Yan Jin (PI). Grant from Arthur W. Page Center for Integrity in Public Communication: ($4,500, 2020-2021). [Co-PIs: Shelley Spector and Lashonda Eaddy (Grady PhD Alum)] “Ethical and Effective Multi-Agency Public Crisis Communications: Lessons Learned from Recent U.S. History and through the Lens of Practitioners Who Fought in the Trench Warfare against the COVID-19 Pandemic.”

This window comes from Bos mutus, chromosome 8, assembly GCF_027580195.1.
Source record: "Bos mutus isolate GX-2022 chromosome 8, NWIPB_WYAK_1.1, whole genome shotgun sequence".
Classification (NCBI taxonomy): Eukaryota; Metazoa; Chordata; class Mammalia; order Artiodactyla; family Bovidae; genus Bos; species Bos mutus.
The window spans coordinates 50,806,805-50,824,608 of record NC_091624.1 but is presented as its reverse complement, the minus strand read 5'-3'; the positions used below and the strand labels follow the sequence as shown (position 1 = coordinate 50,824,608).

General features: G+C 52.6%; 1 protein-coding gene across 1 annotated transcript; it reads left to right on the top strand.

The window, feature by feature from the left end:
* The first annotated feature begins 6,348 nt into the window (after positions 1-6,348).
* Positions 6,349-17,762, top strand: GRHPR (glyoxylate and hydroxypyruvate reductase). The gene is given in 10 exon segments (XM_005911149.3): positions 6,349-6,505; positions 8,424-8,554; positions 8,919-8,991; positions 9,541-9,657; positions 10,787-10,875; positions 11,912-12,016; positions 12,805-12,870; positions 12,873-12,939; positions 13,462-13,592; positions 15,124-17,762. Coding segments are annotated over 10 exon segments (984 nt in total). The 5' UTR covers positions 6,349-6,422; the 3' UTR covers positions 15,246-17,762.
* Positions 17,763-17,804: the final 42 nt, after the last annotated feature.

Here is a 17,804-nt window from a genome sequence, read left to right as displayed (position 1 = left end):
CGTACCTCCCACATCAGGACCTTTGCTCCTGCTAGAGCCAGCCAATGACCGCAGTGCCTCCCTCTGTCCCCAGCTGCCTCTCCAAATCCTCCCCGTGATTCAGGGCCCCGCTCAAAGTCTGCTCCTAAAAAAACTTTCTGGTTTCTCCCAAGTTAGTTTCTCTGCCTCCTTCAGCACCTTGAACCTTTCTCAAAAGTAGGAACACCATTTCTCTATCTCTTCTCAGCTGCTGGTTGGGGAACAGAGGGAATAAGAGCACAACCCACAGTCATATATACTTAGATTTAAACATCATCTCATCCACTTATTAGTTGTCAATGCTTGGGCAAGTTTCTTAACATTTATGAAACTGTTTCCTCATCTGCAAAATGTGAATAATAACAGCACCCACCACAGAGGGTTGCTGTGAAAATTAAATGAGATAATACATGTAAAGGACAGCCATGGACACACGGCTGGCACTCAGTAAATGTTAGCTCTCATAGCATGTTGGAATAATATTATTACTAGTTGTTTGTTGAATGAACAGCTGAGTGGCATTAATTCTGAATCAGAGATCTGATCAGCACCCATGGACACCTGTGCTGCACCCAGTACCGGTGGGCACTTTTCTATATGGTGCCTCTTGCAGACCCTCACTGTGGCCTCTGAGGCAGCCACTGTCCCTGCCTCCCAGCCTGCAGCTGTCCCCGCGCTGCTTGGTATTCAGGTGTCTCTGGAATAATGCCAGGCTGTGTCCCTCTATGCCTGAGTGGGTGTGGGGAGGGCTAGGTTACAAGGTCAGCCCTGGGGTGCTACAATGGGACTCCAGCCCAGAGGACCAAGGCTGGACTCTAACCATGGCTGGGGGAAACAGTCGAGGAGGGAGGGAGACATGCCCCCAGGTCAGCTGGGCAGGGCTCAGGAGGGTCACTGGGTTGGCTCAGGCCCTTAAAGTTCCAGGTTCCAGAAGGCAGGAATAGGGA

Abstract: To expand the existing scholarly literature on the nature of crisis, this study elaborates on the notion of crisis distance by 1) investigating its influence on publics’ crisis responses (i.e., crisis severity, crisis emotions, organizational reputation, and supportive behavioral intentions) and 2) unearthing the underlying mechanisms behind the effects of crisis distance. An online survey was conducted by recruiting a representative U.S. sample to examine the proposed research questions. The findings offer empirical evidence that each dimension of crisis distance (i.e., temporal, social, and hypothetical crisis distance) is associated with publics’ crisis responses. Furthermore, by investigating distance-crisis-organizational sequence models, the ways in which crisis distance ultimately motivates publics’ supportive behavioral intentions was revealed.